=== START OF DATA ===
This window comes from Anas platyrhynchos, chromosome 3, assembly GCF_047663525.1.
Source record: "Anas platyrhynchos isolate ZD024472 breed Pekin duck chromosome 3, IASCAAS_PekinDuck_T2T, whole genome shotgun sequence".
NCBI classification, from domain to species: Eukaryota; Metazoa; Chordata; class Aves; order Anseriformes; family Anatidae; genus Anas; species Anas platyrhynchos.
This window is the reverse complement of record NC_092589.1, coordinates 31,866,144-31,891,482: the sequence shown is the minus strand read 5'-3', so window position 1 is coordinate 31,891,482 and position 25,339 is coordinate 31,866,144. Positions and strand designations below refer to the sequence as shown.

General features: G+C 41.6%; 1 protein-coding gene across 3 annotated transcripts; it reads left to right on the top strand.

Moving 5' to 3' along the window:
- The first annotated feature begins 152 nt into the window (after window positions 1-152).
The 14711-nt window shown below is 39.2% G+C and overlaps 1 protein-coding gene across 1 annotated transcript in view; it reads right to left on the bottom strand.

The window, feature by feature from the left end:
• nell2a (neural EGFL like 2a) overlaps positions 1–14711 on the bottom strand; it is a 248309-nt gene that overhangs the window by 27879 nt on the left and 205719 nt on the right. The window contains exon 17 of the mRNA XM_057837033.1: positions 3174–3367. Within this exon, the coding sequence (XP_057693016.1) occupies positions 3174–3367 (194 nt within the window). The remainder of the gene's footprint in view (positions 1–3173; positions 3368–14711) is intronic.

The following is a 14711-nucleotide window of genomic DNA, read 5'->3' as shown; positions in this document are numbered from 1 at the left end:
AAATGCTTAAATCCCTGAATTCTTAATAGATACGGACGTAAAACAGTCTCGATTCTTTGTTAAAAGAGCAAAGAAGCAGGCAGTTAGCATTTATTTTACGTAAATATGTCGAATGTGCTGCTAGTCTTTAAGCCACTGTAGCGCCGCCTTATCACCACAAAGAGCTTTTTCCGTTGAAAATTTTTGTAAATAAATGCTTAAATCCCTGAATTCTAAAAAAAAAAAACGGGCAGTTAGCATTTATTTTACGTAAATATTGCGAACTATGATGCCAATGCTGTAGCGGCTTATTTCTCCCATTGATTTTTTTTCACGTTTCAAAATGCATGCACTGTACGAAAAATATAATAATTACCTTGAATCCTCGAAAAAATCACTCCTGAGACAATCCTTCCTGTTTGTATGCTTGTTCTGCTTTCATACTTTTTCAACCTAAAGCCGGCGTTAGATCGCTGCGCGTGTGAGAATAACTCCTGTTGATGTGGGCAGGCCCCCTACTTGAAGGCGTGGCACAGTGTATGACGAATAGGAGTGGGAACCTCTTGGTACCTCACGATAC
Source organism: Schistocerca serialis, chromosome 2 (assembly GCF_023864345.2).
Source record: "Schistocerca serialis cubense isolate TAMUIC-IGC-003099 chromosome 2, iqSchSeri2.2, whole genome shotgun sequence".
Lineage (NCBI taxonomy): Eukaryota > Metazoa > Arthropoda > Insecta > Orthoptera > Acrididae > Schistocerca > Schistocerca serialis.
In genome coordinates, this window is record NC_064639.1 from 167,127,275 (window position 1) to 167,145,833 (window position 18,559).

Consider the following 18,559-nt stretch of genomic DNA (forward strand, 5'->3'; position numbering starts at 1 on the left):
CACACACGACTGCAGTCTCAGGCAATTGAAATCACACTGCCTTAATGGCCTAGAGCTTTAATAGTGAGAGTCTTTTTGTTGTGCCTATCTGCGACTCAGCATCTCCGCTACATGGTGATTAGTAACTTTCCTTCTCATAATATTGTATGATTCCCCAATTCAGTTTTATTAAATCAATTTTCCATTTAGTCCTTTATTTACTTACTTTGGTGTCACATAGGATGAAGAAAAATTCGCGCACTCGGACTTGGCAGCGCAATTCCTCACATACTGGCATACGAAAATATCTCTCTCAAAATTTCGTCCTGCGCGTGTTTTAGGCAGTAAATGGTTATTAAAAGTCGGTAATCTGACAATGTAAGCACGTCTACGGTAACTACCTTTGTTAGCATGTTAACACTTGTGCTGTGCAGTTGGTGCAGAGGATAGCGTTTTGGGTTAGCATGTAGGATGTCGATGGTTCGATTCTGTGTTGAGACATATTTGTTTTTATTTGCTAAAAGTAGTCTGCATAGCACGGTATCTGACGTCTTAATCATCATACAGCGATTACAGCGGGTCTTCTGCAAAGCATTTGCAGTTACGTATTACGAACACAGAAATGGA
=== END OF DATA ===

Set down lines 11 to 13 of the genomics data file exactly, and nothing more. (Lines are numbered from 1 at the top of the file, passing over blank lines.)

The following is a 14711-nucleotide window of genomic DNA, read 5'->3' as shown; positions in this document are numbered from 1 at the left end:
AAATGCTTAAATCCCTGAATTCTTAATAGATACGGACGTAAAACAGTCTCGATTCTTTGTTAAAAGAGCAAAGAAGCAGGCAGTTAGCATTTATTTTACGTAAATATGTCGAATGTGCTGCTAGTCTTTAAGCCACTGTAGCGCCGCCTTATCACCACAAAGAGCTTTTTCCGTTGAAAATTTTTGTAAATAAATGCTTAAATCCCTGAATTCTAAAAAAAAAAAACGGGCAGTTAGCATTTATTTTACGTAAATATTGCGAACTATGATGCCAATGCTGTAGCGGCTTATTTCTCCCATTGATTTTTTTTCACGTTTCAAAATGCATGCACTGTACGAAAAATATAATAATTACCTTGAATCCTCGAAAAAATCACTCCTGAGACAATCCTTCCTGTTTGTATGCTTGTTCTGCTTTCATACTTTTTCAACCTAAAGCCGGCGTTAGATCGCTGCGCGTGTGAGAATAACTCCTGTTGATGTGGGCAGGCCCCCTACTTGAAGGCGTGGCACAGTGTATGACGAATAGGAGTGGGAACCTCTTGGTACCTCACGATAC
Source organism: Schistocerca serialis, chromosome 2 (assembly GCF_023864345.2).